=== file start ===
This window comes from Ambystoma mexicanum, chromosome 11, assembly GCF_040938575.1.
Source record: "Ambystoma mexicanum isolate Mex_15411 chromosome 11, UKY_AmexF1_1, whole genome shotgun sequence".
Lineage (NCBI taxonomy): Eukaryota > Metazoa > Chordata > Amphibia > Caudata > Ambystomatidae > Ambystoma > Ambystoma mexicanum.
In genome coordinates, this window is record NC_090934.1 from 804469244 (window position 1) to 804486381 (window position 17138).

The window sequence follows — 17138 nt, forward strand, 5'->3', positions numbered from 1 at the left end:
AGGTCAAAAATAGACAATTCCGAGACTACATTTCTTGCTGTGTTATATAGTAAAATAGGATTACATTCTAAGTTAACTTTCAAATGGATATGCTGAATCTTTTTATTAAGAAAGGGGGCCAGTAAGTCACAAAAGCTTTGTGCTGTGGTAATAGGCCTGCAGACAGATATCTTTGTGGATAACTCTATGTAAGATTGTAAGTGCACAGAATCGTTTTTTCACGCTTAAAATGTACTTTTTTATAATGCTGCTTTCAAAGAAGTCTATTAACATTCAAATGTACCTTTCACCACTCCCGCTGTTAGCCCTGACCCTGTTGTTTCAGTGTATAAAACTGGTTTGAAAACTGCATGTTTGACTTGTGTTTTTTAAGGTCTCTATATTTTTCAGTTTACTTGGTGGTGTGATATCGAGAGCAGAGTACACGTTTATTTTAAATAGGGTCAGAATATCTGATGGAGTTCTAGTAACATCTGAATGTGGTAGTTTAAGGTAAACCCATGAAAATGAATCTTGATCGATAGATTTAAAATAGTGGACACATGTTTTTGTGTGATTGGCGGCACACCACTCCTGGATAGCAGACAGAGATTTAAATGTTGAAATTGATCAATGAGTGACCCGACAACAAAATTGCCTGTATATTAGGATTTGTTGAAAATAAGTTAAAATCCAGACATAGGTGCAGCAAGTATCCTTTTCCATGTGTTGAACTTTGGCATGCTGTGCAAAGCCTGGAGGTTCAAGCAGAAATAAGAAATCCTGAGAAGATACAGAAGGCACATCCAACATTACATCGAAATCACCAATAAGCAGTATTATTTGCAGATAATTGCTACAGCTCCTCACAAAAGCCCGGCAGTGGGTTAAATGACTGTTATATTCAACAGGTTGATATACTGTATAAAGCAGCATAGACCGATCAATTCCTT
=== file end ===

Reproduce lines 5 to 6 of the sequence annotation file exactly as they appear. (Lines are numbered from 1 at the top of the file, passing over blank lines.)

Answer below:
The window sequence follows — 17138 nt, forward strand, 5'->3', positions numbered from 1 at the left end:
AGGTCAAAAATAGACAATTCCGAGACTACATTTCTTGCTGTGTTATATAGTAAAATAGGATTACATTCTAAGTTAACTTTCAAATGGATATGCTGAATCTTTTTATTAAGAAAGGGGGCCAGTAAGTCACAAAAGCTTTGTGCTGTGGTAATAGGCCTGCAGACAGATATCTTTGTGGATAACTCTATGTAAGATTGTAAGTGCACAGAATCGTTTTTTCACGCTTAAAATGTACTTTTTTATAATGCTGCTTTCAAAGAAGTCTATTAACATTCAAATGTACCTTTCACCACTCCCGCTGTTAGCCCTGACCCTGTTGTTTCAGTGTATAAAACTGGTTTGAAAACTGCATGTTTGACTTGTGTTTTTTAAGGTCTCTATATTTTTCAGTTTACTTGGTGGTGTGATATCGAGAGCAGAGTACACGTTTATTTTAAATAGGGTCAGAATATCTGATGGAGTTCTAGTAACATCTGAATGTGGTAGTTTAAGGTAAACCCATGAAAATGAATCTTGATCGATAGATTTAAAATAGTGGACACATGTTTTTGTGTGATTGGCGGCACACCACTCCTGGATAGCAGACAGAGATTTAAATGTTGAAATTGATCAATGAGTGACCCGACAACAAAATTGCCTGTATATTAGGATTTGTTGAAAATAAGTTAAAATCCAGACATAGGTGCAGCAAGTATCCTTTTCCATGTGTTGAACTTTGGCATGCTGTGCAAAGCCTGGAGGTTCAAGCAGAAATAAGAAATCCTGAGAAGATACAGAAGGCACATCCAACATTACATCGAAATCACCAATAAGCAGTATTATTTGCAGATAATTGCTACAGCTCCTCACAAAAGCCCGGCAGTGGGTTAAATGACTGTTATATTCAACAGGTTGATATACTGTATAAAGCAGCATAGACCGATCAATTCCTT